Spellbound is available for $14.95. Schools may buy a site license for an additional $10.00.
Roberts Information Systems, 152 W. 4th, P.O. Box 666, Prineville, OR 97754.
Circle Reader Service Number 202.
New Stickybear Apple Software
Weekly Reader Software has announced four new Stickybear software packages to help youngsters develop reading, math, drawing, and music skills.
Children ages seven and up can be introduced to drawing with Stickybear Drawing, a menu-driven program that lets you use freehand DRAW, CIRCLE, BOX, LINES, BRUSHES, and COLORS features to create original pictures. You can erase portions of the picture or use the zoom feature to adjust individual pixels. All pictures can be saved to disk and printed out.
Stickybear Music teaches the fundamentals of music notation and composition to children seven and up. This program lets you compose a piece of music, play it, modify it, and save it to disk for future replay. With a printer, you can print out the composition and see the notes. There's also a music editing system and a selected group of tunes already on the disk.
Teachers or parents can select from over 150 word problems in Math Word Problems to drill students ages eight and up in addition, subtraction, multiplication, and division. Plus, you can create your own word problems to suit individual needs. This program allows you to record and print out report sheets for up to 50 students, screen the calculator option, and print out problems for test master sheets.
More than 30 stories are stored on the Stickybear Reading Comprehension disk for 8- to 11-year-olds. Each story is followed by reading comprehension questions that automatically adjust to the user's skill level. You can also enter your own stories and questions. All the stories on the disk have been approved by Weekly Reader editors and can be printed out.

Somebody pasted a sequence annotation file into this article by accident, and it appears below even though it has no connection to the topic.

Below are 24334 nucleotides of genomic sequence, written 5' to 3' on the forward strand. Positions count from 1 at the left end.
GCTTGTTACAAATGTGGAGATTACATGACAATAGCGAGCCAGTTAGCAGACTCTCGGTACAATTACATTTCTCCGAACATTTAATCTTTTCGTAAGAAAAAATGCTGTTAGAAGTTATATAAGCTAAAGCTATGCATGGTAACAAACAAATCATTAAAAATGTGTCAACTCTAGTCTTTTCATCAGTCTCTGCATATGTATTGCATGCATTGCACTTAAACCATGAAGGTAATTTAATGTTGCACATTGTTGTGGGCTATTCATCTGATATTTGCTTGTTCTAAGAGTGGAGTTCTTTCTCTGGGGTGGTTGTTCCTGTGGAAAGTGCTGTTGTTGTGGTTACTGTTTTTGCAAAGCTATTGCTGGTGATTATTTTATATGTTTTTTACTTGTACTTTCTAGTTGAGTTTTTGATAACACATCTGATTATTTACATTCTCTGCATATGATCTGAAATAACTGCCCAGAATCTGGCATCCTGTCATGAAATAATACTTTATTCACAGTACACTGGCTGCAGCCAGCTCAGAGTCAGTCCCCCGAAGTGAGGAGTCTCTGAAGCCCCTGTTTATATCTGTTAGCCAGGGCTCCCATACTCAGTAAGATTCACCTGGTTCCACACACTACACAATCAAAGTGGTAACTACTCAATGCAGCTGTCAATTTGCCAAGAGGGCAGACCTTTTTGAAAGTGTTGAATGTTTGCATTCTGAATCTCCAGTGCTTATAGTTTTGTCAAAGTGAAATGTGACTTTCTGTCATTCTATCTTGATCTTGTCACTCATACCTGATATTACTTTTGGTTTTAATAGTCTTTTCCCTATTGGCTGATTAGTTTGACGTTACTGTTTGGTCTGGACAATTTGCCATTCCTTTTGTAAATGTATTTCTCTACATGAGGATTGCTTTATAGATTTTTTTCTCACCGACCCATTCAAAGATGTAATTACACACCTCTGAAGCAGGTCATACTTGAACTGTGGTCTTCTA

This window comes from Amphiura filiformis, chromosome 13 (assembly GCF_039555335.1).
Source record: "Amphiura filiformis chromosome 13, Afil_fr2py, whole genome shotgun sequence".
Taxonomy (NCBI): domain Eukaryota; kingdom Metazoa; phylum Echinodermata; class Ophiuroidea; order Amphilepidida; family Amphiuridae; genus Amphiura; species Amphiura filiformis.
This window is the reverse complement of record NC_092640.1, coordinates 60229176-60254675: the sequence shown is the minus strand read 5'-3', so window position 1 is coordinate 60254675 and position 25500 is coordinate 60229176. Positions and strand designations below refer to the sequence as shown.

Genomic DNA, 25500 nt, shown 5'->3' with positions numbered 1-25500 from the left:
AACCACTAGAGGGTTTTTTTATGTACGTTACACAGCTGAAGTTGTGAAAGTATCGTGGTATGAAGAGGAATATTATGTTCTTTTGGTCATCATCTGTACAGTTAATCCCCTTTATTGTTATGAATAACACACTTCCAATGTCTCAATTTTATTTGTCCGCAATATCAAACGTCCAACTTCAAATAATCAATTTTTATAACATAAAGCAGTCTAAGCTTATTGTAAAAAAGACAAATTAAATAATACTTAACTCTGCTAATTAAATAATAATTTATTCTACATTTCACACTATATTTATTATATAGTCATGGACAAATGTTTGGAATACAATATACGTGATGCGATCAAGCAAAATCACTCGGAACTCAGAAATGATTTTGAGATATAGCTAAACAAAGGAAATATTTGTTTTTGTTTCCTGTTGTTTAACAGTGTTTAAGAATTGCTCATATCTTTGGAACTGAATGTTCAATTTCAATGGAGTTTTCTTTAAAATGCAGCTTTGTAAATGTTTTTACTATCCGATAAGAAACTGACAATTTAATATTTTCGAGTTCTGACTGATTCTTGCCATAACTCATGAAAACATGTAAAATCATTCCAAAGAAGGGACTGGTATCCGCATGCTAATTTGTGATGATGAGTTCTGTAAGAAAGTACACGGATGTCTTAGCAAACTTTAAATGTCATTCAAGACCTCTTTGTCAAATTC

Stickybear Drawing, Stickybear Music, Math Word Problems, and Stickybear Reading Comprehension all work on the Apple II, II + , He, and Ik with 48K memory and DOS 3.3 or higher. Each package includes a disk, user's guide, poster, and Stickybear stickers.
The suggested retail price for each of the packages is $39.95.
Weekly Reader Family Software, 245 Long Hill Rd., Middletown, CT 06457.
Circle Reader Service Number 203.
More ST Software From Michtron
Michtron, one of the first companies to release software for the Atari ST, has introduced several new products.
Cornerman is a desk accessory offering features similar to those in Borland's Sidekick, plus a few additional ones. Features include a 16-digit calculator with binary, octal, decimal, and hexadecimal modes, scientific function, display formatting, and a printing tape display; a notepad with automatic wordwrap and automatic time and date stamping for every note you write; a telephone log and dialer; a print function; DOS window for instant access to other programs; and a setup function to customize the display. It retails for $49.95.
The Animator lets you take images from a drawing or painting program and bring them to life through animation. After having created the images you want to use, you design a short movie by selecting which frames to show and when and how long to show them. It retails for $39.95.
Mighty Mail contains an easy-to- use database manager that lets users store in each entry a personal name, a company name, two address lines, city, state, zip code, and a telephone number. There are 16 user-definable flags to mark customer types or mailings. Mighty Mail then lets the user print mailing labels or generate reports, using the program's search function. It retails for $49.95.
Michtron, 576 S. Telegraph, Pontiac, MI 48053.
Circle Reader Service Number 204.
Do You Have Tass?
Gramps has disappeared to Tonetown, a bizarre place full of snousers, doods, and tass cits. You have to find Gramps and get tass, because if you don't have tass, you'll be labeled a stupid tourist and booted out of Tonetown. Chaz, the keeper of the 'Tique, can help you up your tass level and improve your mental and physical health. But you have to watch out for Franklin Snarl, the green-scaled, furry, and fanged villain.
Tass Times in Tonetown from Activision combines action and animation into an interactive-fiction adventure game.
Tass Times in Tonetown is available for the Commodore 64/128 for $34.95, for the Apple II series and IBM PC/PCjr for $39.95, and for the Amiga and Macintosh for $44.95.
Activision, 2350 Bayshore Frontage Rd., Mountain View, CA 94043.
Circle Reader Service Number 205.